SINGAPORE — The Ministry of Home Affairs (MHA) has offered to pay for British billionaire Richard Branson's flight to and accommodation in Singapore for a live debate with Minister K Shanmugam on the country's approach to drugs and death penalty.
In a press release on Saturday (22 October), the MHA responded to Branson's 10 Oct blog post on the case of Malaysian Nagaenthran Dharmalingam, who was executed in April for drug offences in Singapore.
In inviting Branson to debate Minister Shanmugam, the MHA said the billionaire "may use this platform to demonstrate to Singaporeans the error of our ways and why Singapore should do away with laws that have kept our population safe from the global scourge of drug abuse".
Branson had, in his post — titled "World Day Against the Death Penalty: What’s the matter with Singapore?" — said that Nagaenthran had a "well-documented intellectual disability", and was hanged despite that.
"We have clarified on several occasions that this is untrue," the MHA said it its statement.
"The Singapore Courts held that Nagaenthran knew what he was doing and that he was not intellectually disabled. The psychiatrist called by the Defence themselves agreed, in court, that Nagaenthran was not intellectually disabled," the Ministry said in its statement.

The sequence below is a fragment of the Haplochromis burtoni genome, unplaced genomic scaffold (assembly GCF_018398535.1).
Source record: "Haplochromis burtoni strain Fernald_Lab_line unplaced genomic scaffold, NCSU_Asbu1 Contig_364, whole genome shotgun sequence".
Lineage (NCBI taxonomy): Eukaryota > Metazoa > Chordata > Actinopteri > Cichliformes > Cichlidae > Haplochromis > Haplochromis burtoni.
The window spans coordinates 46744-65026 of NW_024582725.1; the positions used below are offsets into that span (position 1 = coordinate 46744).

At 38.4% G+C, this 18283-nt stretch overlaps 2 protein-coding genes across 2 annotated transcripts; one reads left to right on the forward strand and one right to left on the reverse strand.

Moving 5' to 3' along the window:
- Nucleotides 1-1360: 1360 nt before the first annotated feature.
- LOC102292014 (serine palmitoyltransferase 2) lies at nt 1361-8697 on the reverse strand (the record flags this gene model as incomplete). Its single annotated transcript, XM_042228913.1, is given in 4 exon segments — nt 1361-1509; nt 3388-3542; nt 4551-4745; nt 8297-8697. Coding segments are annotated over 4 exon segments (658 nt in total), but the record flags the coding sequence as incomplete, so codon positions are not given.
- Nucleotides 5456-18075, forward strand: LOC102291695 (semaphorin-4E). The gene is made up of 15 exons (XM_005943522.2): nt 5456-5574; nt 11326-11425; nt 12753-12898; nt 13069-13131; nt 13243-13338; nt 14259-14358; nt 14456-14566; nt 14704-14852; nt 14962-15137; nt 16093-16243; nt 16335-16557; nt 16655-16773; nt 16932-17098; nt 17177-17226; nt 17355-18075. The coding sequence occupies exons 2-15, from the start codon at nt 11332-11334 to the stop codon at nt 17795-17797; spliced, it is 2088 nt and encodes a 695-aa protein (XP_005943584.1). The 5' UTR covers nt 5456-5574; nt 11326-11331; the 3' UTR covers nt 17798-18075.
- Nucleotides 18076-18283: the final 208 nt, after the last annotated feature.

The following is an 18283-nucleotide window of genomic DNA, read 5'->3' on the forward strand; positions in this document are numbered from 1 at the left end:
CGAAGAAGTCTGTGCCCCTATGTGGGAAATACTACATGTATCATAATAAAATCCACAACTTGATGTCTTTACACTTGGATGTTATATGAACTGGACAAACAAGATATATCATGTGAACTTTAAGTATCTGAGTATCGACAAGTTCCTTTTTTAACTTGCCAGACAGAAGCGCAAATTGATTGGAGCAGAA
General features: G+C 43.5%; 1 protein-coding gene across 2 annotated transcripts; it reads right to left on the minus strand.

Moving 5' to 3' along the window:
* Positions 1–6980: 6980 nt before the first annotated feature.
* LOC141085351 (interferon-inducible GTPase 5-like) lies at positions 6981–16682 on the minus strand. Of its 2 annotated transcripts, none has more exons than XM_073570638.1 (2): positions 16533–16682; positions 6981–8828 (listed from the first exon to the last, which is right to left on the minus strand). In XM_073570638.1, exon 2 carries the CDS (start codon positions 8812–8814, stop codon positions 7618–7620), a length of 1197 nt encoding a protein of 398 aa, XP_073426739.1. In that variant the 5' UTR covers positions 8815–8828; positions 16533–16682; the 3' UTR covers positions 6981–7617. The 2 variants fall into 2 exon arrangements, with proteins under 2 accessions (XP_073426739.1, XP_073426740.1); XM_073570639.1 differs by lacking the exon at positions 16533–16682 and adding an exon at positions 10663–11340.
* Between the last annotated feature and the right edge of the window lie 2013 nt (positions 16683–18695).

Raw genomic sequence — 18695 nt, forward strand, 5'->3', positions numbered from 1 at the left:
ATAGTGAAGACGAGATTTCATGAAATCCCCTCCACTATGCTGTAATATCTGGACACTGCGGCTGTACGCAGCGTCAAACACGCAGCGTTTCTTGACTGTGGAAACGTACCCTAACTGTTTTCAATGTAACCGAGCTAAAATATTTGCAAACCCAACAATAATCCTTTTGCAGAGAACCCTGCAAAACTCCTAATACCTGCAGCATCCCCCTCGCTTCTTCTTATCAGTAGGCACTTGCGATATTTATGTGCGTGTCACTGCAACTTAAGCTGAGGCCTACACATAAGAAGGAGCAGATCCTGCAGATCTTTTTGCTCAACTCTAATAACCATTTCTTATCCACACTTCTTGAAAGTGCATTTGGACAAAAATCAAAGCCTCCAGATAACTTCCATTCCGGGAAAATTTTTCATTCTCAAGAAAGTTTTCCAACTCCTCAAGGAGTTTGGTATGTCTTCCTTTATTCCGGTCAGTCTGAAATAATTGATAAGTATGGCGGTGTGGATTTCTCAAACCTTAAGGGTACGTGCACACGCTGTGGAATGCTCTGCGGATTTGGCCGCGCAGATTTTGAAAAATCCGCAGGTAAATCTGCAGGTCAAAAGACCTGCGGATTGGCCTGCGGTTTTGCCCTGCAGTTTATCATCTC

The MHA also refuted Branson's suggestions that there were developments that should give Singaporeans "cause for concern", stating that the billionaire had "probably picked it up from some activists in Singapore with their own agendas".
The Ministry also addressed Branson's allegations that Singapore "continually targets capital defence lawyers and human rights defenders, resulting in a 'chilling effect' on the willingness of lawyers to represent persons facing a capital sentence".
"This is another falsehood," the MHA said. "Defence lawyers have never been penalised for representing and defending accused persons. Every accused person who faces a capital sentence is provided with legal counsel to defend them."
The MHA said that Branson was "entitled to his opinions", but added that while "these opinions may be widely held in the UK", it did not accept that "Branson or others in the West are entitled to impose their values on other societies".
"Nor do we believe that a country that prosecuted two wars in China in the 19th century to force the Chinese to accept opium imports has any moral right to lecture Asians on drugs," the MHA added.
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